We are adding question and answers almost daily. If your query is not answered here please contact us using our enquiry form.
Q. How can I measure the Head on my proposed hydro system?
A. For our Pelton and Turgo turbines you will be measuring the vertical distance between the turbine and the entry point of the penstock pipe. If this is a considerable distance possibly over difficult terrain, an altimeter can be used. Simply set the altimeter scale to read zero at the turbine and then read off the height in metres or feet at the penstock inlet. If the terrain is easier then you can use a surveyor’s level although it may take some time with a 4 or 5 meter staff. Alternatively, if both the turbine and the penstock inlet are visible, you can use an inclinometer to determine the gradient and a tape measure to define the distance between both points from where it is a simple bit of trig to calculate the vertical distance. Alternatively Google Earth can be used. Simply hover your mouse each point in turn and note the altitude reading given in the bottom right of the screen. This might have an error of 5 - 10% but it is generally good enough for an Initial Viability Survey.
For our Low Head turbines the Head is the vertical distance from the turbine propeller housing to the surface of the water below the turbine location. Typically this will be between 2 and 5 metres and can simply be measured with a spirit level and tape measure.
Q: How can I measure the flow in my stream?
A: If you have a point at which at least, most of the water is flowing over or through a small gap the the easiest way is with a large bucket and a stop watch. If you have a 20 litre bucket and it can be filled in 5 seconds then your flow is 4lps. To get the best accuracy then use the largest bucket you can and take at least 3 measurements per occasion and average the results. If the size of your stream makes this method difficult then you may be able to find a length of the stream, either up or downstream which is at least 15 metres long and relatively uniform in its width and depth. Measure and calculate the cross-sectional area of the stream and then record the time it takes for a piece of wood or an orange to travel the measured distance. Make sure you through the float into the stream upstream of the measuring area so that its speed is stabilised with the water flow by the time you start measuring. This method is not as accurate as a bucket because the water passing through the area will be moving at different speeds though out its depth so a correction factor is needed. Multiply your result by 0.85 if the stream has a rocky bottom or 0.9 if it is smooth.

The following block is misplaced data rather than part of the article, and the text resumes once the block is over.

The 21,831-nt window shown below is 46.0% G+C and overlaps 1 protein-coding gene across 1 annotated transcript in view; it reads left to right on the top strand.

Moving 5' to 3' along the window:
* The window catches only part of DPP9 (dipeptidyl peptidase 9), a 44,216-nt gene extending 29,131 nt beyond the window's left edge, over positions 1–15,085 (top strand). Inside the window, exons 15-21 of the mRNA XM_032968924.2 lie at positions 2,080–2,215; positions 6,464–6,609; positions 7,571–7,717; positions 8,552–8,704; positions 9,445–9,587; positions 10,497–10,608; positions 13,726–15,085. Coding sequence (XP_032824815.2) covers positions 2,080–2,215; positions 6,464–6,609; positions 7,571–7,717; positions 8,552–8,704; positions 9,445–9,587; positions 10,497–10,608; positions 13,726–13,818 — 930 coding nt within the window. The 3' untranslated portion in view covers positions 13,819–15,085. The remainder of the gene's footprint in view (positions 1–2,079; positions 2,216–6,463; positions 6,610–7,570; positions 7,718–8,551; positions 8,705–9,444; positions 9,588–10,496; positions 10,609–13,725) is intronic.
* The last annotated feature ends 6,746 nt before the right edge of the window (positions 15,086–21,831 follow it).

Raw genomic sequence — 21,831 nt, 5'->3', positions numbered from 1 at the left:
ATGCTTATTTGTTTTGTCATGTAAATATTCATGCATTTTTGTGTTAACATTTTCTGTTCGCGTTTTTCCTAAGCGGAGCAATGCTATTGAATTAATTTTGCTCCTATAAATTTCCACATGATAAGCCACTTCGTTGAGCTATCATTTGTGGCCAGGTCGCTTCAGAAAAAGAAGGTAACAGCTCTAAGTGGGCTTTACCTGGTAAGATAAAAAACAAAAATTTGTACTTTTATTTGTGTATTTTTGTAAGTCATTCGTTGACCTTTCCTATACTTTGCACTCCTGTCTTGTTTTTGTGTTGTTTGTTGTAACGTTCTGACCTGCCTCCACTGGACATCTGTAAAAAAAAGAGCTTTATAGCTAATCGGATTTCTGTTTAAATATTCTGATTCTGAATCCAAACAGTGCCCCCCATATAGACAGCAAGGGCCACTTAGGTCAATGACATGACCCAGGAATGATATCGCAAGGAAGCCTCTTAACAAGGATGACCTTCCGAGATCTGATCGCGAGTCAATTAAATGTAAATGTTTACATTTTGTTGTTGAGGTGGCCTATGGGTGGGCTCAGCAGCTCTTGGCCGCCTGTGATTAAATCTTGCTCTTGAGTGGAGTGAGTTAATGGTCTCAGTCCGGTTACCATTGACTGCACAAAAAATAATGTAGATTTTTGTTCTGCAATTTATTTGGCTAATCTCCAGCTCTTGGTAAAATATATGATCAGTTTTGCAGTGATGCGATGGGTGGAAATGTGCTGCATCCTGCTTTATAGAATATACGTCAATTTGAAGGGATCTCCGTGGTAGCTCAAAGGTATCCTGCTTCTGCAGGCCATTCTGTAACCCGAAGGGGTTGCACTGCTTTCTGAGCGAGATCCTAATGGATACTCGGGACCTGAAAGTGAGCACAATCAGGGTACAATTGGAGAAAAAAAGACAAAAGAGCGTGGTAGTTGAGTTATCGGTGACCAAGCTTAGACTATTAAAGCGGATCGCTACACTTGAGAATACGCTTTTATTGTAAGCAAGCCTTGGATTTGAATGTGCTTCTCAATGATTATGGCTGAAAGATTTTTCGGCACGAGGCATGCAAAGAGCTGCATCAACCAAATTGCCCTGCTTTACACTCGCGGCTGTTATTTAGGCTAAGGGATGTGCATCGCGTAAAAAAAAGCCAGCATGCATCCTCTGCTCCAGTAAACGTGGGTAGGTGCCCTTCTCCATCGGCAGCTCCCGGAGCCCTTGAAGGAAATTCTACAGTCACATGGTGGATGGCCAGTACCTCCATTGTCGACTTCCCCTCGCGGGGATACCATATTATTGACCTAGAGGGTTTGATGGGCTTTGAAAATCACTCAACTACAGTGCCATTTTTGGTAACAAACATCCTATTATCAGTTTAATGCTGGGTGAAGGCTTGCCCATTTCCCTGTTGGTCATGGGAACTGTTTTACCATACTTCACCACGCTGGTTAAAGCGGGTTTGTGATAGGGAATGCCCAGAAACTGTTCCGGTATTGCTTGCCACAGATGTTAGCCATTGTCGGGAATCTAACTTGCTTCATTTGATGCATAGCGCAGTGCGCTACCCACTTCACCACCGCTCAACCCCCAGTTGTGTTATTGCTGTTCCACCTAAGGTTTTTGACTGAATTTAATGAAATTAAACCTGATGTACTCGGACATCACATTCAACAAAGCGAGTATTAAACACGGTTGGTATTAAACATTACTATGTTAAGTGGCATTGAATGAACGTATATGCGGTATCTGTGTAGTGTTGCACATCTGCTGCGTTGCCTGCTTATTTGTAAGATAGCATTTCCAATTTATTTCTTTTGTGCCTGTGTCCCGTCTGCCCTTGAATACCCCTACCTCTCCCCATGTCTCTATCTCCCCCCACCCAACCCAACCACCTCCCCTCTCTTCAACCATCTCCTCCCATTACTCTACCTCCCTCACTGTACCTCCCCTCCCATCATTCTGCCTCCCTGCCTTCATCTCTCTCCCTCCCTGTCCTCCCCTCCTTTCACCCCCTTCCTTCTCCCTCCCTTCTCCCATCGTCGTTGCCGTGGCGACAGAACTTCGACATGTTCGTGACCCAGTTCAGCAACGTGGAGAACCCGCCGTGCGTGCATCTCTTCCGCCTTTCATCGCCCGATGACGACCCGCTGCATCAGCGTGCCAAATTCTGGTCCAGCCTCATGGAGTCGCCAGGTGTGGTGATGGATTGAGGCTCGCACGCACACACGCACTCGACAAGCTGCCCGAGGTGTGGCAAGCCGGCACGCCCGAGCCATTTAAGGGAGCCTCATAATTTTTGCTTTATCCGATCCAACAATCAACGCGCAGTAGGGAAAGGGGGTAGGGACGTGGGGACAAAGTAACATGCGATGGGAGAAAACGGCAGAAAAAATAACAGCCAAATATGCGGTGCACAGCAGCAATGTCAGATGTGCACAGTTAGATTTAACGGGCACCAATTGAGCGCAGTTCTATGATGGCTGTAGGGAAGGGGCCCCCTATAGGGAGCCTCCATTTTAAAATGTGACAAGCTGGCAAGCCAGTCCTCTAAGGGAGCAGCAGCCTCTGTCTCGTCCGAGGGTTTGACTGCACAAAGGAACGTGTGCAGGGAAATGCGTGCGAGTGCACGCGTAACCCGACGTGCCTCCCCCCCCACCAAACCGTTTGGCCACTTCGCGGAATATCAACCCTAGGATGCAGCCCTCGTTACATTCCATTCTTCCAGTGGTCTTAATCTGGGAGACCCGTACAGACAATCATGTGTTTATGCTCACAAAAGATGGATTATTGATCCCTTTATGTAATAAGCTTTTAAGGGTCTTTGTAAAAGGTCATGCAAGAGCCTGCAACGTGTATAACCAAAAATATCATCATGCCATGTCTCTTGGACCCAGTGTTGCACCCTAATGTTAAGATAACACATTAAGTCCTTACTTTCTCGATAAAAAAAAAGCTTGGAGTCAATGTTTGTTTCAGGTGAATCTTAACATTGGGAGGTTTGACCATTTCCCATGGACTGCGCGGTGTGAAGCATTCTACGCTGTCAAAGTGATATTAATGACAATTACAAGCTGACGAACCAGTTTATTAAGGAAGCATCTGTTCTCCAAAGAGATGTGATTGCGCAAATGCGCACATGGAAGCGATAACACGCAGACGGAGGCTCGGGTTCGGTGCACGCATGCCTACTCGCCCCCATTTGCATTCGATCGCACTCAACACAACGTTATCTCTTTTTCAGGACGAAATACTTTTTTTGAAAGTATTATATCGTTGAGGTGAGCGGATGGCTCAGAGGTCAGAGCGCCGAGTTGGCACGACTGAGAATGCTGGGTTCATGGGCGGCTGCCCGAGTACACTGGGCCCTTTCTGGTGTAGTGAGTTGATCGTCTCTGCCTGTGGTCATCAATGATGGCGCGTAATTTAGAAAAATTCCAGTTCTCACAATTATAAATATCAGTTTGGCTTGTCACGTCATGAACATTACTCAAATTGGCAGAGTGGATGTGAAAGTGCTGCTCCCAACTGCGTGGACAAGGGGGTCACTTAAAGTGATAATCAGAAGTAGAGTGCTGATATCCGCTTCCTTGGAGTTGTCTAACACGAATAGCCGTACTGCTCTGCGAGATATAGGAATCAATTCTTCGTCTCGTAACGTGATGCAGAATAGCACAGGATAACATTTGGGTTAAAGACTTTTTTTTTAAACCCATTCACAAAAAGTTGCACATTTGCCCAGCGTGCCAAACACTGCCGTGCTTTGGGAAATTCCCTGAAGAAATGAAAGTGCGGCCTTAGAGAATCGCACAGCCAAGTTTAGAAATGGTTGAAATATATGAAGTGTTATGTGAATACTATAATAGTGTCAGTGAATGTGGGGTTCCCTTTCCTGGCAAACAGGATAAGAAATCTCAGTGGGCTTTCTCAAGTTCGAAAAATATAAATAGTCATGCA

There are many other methods using V-notch weirs and sophisticated measuring devices but whatever you choose it is important to be consistent and detailed in your records. Recording both rainfall and stream flow on a daily basis over 12 months is an onerous task but will ensure that your system is designed correctly.
Q: If I live in the UK do I need to get planning approval and Environment Agency licences to install my hydro system?
A: Yes. However, if you decided not to we would rather not know.
Q: I have a large roof area on my house and could get all of the rainwater to come down one pipe. Would I have enough to power a turbine?
A: Even if your house was the size of Wembley Stadium it is rather doubtful, and in any case you would have no water when it wasn’t actually raining.
Q: How long will it take to get the necessary consents from the Environment Agency (In Wales they are called Natural Resources Wales)?
A: I have a piece of long string somewhere. (3 to 12 months is not uncommon)
Q: After measuring the flow in my stream for the last 12 months I can see that I have a very wide variation between Winter and Summer. How do I design a system to cope with this?
A: If your head and flow were sufficient and you wanted to maximise your Winter generation then you can install as many as 10 individual turbines all of which would be running in the Winter period with perhaps only one or two running in the Summer. Changing nozzle sizes or using adjustable nozzles is a way of accommodating flow variation on single turbine sites. Many PowerSpout installations (including our own) generally run for 8 - 10 months of the year and are turned off in high summer when we rely on solar PV for our energy "fix" rather than water coming off our mountain.
Q: How important is it to screen the inlet?
A: Essential. Without effective inlet screening the turbine may become blocked especially in Autumn when leaves are falling or after periods of heavy rain when more debris is washed down.